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    After two years of prodding from Hollywood, the F.C.C. agreed to let movie studios activate technology to prevent films sold through video-on-demand systems from being copied.  That could open the door to a new era, the NYT reports.

  • Playstation Move

    While Nintendo kicked off the motion control revolution four years ago and quickly dominated the field, Microsoft and Sony are betting there’s a lot of life – and money – left in the category.

  • Mark Zuckerberg

    Zuckerberg is a product of public schools and the elite Phillips Exeter Academy, but none of his schooling took place in New Jersey. So why Newark? Why now?

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    A new study conducted by RSR Research and sponsored by CashStar, a digital gifting and incentives company, suggests giving a digital gift card is not as easy as it could be. In fact a look at the 100 largest Internet retailers found that half didn't even allow customers to send a gift card by email.

  • Sony Alpha a33 Camera

    When it made up the term “S.L.R.,” the technology terminology industry was not operating at its peak creative powers.

  • Nintendo DSi XL

    Four years ago, Nintendo could do no wrong in the video game world. The Wii was beginning a triumphant run at retail and the handheld DS unit had been flying off of store shelves for the past 24 months.

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    It may be too early to tell which toys parents will be hunting for this holiday season, but with Christmas just months away, there is already buzz building around Mattel's harmonizing plush characters, the Sing-a-ma-jigs. These critters and 14 other toys have made Toys 'R Us' "Fabulous 15."

  • Halo Reach

    The West’s recent dominance in video games is spurring a growing group of Japanese game developers to ask a once-unthinkable question: can they learn from the West? The New York Times reports.

  • Halo - Reach

    Microsoft's "Halo: Reach" hit $200 million dollars in sales in just its first 24 hour on store shelves. That makes it the biggest debut of any movie or game so far this year. But how much will Microsoft actually make? And how does that compare to a blockbuster movie opening?

  • Halo Reach

    It's a great week for the video game industry — several pieces of positive news for investors in the game business. But despite the upbeat news, game stocks slid Thursday with Activision Blizzard down nearly 5%. So what happened?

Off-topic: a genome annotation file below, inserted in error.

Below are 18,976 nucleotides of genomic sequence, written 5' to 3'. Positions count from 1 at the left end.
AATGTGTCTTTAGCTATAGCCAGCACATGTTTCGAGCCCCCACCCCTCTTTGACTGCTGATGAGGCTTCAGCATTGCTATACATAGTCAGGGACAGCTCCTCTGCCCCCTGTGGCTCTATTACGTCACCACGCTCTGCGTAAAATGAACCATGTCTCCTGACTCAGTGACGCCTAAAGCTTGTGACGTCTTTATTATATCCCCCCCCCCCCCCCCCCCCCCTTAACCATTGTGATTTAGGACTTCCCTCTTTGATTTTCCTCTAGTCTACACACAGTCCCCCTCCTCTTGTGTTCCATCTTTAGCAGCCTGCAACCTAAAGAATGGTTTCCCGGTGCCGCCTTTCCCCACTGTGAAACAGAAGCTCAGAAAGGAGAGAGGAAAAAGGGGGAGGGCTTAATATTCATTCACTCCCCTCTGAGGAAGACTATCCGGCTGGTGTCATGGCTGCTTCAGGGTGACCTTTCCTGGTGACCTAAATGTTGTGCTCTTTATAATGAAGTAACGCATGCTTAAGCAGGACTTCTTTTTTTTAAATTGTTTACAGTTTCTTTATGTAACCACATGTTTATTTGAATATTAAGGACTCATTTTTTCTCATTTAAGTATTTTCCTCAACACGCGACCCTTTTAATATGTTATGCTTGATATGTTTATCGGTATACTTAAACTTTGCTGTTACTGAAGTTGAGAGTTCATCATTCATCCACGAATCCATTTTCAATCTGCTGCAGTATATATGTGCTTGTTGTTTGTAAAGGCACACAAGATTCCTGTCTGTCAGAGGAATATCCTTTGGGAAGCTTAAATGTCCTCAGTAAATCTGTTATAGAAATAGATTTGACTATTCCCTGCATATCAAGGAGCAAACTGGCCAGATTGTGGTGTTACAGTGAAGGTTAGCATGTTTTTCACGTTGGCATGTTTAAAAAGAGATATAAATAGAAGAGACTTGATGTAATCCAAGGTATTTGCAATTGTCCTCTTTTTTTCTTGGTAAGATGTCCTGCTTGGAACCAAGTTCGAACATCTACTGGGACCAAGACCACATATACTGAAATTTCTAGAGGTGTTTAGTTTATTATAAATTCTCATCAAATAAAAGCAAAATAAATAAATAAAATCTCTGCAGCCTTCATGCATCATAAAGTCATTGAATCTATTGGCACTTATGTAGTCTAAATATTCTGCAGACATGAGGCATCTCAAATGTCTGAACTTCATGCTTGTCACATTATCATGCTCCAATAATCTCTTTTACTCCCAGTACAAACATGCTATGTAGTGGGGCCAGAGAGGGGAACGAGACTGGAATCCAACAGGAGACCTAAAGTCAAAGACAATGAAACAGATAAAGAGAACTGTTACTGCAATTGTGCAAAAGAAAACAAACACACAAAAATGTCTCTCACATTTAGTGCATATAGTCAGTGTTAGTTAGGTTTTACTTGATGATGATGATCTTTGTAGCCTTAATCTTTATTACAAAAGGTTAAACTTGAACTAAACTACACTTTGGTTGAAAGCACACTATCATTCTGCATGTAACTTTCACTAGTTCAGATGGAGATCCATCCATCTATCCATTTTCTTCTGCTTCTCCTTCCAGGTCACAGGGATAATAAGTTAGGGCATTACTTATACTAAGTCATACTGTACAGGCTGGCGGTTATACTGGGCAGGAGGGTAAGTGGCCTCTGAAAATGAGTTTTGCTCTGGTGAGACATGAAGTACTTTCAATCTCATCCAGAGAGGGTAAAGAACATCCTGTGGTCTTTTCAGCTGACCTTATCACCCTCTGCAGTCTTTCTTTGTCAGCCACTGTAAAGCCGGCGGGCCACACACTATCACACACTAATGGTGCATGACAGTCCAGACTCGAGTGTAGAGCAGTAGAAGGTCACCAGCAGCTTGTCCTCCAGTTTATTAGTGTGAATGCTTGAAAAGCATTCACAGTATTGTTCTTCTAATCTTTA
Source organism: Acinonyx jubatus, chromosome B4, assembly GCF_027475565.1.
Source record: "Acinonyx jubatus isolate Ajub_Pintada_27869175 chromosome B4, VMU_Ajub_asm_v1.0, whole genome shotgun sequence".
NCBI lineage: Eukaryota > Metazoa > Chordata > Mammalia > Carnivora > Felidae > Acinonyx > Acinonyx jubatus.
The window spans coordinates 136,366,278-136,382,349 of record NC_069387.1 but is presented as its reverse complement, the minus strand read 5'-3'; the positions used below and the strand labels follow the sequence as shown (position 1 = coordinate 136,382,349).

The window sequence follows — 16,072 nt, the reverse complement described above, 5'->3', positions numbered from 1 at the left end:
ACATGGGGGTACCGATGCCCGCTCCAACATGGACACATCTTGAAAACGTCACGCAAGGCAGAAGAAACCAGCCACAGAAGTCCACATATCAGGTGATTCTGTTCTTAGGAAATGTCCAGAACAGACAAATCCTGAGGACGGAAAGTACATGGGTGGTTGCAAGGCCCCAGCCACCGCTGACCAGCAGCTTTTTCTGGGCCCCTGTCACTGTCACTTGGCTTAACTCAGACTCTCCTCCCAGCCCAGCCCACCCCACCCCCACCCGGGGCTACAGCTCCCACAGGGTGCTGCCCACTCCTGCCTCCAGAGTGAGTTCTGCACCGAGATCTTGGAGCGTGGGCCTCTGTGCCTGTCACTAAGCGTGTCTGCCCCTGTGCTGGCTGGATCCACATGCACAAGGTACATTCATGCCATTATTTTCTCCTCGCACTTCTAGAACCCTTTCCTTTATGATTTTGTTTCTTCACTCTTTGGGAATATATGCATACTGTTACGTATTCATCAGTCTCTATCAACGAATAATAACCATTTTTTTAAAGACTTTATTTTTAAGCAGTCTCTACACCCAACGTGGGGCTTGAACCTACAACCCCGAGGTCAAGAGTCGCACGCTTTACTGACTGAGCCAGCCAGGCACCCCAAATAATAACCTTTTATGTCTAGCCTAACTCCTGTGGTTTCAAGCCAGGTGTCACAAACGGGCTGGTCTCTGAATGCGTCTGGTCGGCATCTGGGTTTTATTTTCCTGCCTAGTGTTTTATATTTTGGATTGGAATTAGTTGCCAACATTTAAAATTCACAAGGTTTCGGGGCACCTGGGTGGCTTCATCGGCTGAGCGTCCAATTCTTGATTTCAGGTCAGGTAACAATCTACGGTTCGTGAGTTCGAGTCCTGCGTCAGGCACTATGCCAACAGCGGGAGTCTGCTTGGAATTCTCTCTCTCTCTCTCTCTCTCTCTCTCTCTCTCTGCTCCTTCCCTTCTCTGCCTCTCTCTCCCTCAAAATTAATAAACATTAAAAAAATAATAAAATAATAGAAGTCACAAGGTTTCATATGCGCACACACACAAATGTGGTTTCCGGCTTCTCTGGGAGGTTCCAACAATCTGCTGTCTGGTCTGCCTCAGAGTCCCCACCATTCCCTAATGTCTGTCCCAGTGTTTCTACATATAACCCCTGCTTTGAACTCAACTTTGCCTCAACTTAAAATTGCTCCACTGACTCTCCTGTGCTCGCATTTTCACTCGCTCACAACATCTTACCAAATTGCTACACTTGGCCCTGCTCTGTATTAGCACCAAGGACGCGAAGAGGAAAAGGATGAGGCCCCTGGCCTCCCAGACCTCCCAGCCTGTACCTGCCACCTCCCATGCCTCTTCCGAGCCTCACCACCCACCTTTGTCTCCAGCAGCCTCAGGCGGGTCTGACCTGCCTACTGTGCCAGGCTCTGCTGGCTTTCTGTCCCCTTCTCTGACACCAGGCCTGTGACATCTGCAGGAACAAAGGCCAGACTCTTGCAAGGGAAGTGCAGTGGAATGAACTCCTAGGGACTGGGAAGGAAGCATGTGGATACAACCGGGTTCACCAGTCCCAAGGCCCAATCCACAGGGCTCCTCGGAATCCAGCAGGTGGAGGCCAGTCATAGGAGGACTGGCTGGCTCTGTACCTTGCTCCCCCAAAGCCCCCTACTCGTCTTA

• Stocks are poised to rise, said Ted Parrish, co-portfolio manager at Henssler Equity Fund. He shared his market outlook and best plays with investors.

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    Companies here in China’s industrial heartland are toiling to reinvent their businesses, fearing that the low-cost manufacturing that helped propel the nation’s economic ascent is fast becoming obsolete. The NYT reports.

  • Halfway through what's typically the worst month of the year, stocks are up sharply. Can they possibly continue to climb?

  • Lady Gaga celebrates in the Press room after receiving receiving eight 2010 MTV Video Music Awards including 'Video of the Year' at the Nokia Theater in Los Angeles

    MTV stacked the show with plenty of pop star performances, actors presenting awards, and jokes designed to stoke last year's Kanye West-Taylor Swift showdown. And MTV used one of its hottest assets to drive up numbers, debuting a new episode of Jersey Shore at 7 pm, right ahead of the awards show.

  • Halo Reach

    When “Halo: Reach” goes on sale at 12:01 am Tuesday morning, it won’t just be the biggest gaming event of the year to date. It will likely be the entertainment industry’s biggest moment of the year.

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    While the August sales figures gave the video game industry yet another dose of bad news, at least Electronic Arts had something to smile about.

  • Stocks ended higher amid light volume for a second straight day Thursday following a pair of upbeat economic reports. Adobe jumped, McDonald's slipped.

  • Stocks rose modestly in light late-afternoon trading Thursday after a pair of upbeat economic reports. Adobe jumped, McDonald's slipped.

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    The TV market is the latest front in this simmering rivalry. Each company has its vision for bringing Internet convenience and software simplicity to the tube – and their latest efforts will greet consumers this fall.

  • Zombies

    Back to your coffins, vampires, it's zombie time. The latest sign that zombies are invading our popular consciousness — one university is offering a course on the shuffling flesh eaters.